Supreme Court strikes down Arizona campaign finance law
WASHINGTON (Reuters) - The Supreme Court struck down on Monday an Arizona law that provides additional public money to political candidates for state office who face big-spending opponents, ruling it violated free-speech rights.
The high court handed down its first decision in a campaign finance case since ruling last year that corporations have the free-speech right to spend freely to support or oppose federal candidates.
Still, the ruling will have little impact on the presidential financing system as the candidates race to raise perhaps billions in cash to compete. Even if it did, the presidential candidates in 2012 are not likely to use it, said Tara Malloy, an attorney with the Campaign Legal Center which backs the Arizona law.
"Unfortunately the presidential system is probably going to be underutilized by the candidates in 2012," Malloy said. "(President Barack) Obama was the first candidate in decades not to accept public financing and the same will probably be true of the Republican challengers."
Obama and fellow Democrats in Congress have criticized, while Republicans have praised, the 5-4 decision in January last year that overturned long-standing limits on corporate spending in federal elections.
The latest ruling by the court's conservative majority held the Arizona law, adopted in 1998 after a number of corruption scandals, violated free political speech in elections.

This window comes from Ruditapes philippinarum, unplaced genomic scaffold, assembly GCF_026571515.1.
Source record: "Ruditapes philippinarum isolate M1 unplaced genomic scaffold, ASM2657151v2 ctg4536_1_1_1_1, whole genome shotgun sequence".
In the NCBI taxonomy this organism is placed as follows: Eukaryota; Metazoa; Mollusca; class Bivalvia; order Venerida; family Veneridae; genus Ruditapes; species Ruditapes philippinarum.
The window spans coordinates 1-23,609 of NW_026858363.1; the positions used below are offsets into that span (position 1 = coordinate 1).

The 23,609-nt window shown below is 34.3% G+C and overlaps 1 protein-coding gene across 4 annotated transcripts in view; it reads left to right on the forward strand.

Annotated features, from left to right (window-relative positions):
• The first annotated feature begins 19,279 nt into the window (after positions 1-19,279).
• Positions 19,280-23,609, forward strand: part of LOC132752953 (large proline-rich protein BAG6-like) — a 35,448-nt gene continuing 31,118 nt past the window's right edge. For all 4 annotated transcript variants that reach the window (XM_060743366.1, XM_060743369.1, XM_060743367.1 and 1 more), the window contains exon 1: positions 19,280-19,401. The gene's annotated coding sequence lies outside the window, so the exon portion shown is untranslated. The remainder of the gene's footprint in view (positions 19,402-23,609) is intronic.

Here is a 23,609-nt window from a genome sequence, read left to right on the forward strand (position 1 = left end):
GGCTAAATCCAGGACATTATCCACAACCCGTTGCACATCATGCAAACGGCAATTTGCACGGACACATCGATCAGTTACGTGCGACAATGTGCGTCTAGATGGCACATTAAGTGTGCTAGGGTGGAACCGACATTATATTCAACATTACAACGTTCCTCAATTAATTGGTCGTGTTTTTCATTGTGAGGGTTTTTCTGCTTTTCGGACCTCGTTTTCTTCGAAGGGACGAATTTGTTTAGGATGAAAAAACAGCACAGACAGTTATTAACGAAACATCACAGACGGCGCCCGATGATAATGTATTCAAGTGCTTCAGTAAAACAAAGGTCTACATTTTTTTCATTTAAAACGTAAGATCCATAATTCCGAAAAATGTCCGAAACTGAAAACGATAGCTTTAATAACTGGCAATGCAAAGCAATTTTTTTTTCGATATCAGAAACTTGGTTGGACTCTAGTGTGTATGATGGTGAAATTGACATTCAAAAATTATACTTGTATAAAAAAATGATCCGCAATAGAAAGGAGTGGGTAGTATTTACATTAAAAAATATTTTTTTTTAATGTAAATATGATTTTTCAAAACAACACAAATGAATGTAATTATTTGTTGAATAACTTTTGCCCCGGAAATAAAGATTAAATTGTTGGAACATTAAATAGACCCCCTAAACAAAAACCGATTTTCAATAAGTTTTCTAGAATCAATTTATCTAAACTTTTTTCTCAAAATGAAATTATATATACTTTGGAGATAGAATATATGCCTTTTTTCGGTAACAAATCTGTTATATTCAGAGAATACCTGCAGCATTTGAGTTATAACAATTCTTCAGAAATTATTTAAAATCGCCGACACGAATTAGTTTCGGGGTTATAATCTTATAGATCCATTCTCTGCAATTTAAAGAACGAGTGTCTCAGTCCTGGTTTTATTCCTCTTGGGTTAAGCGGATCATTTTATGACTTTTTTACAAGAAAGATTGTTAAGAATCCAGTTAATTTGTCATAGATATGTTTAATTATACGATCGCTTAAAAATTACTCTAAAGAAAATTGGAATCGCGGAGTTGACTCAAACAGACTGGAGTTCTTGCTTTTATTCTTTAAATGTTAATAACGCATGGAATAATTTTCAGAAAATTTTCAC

The high court's expected ruling cited its 2008 decision that struck down a similar federal law.
In Arizona, candidates who opt for public financing of their campaigns can get funds up to twice their base amount when outspent by privately funded rivals or targeted by independent group spending. Eight states have similar laws.
Arizona said about two-thirds of state office candidates opt for public financing under the law, the Citizens Clean Elections Act.
Arizona, the Obama administration and other supporters said the law was designed to deter corruption and placed no limit on how much privately financed candidates may raise or spend.
Opponents said the law violated free-speech rights of the privately financed candidates and their contributors, inhibiting fundraising and spending, discouraging participation in campaigns and limiting what voters hear about politics.
The court split by a 5-4 vote along ideological lines in striking down the law.
Chief Justice John Roberts said in the court's majority opinion that the law substantially burdened political speech and was not sufficiently justified to survive First Amendment scrutiny.
Liberal Justices Stephen Breyer, Ruth Bader Ginsburg, Sonia Sotomayor and Elena Kagan dissented.
Kagan, who was appointed by Obama, wrote a strongly worded dissent that she read parts of from the bench.
"The First Amendment's core purpose is to foster a healthy, vibrant political system full of robust discussion and debate," she said, adding that nothing in the law violated this constitutional protection.
The Supreme Court cases are Arizona Free Enterprise v. Bennett, No. 10-238, and McComish v. Bennett, No. 10-239.
(Additional reporting by Kim Dixon)
(Reporting by James Vicini)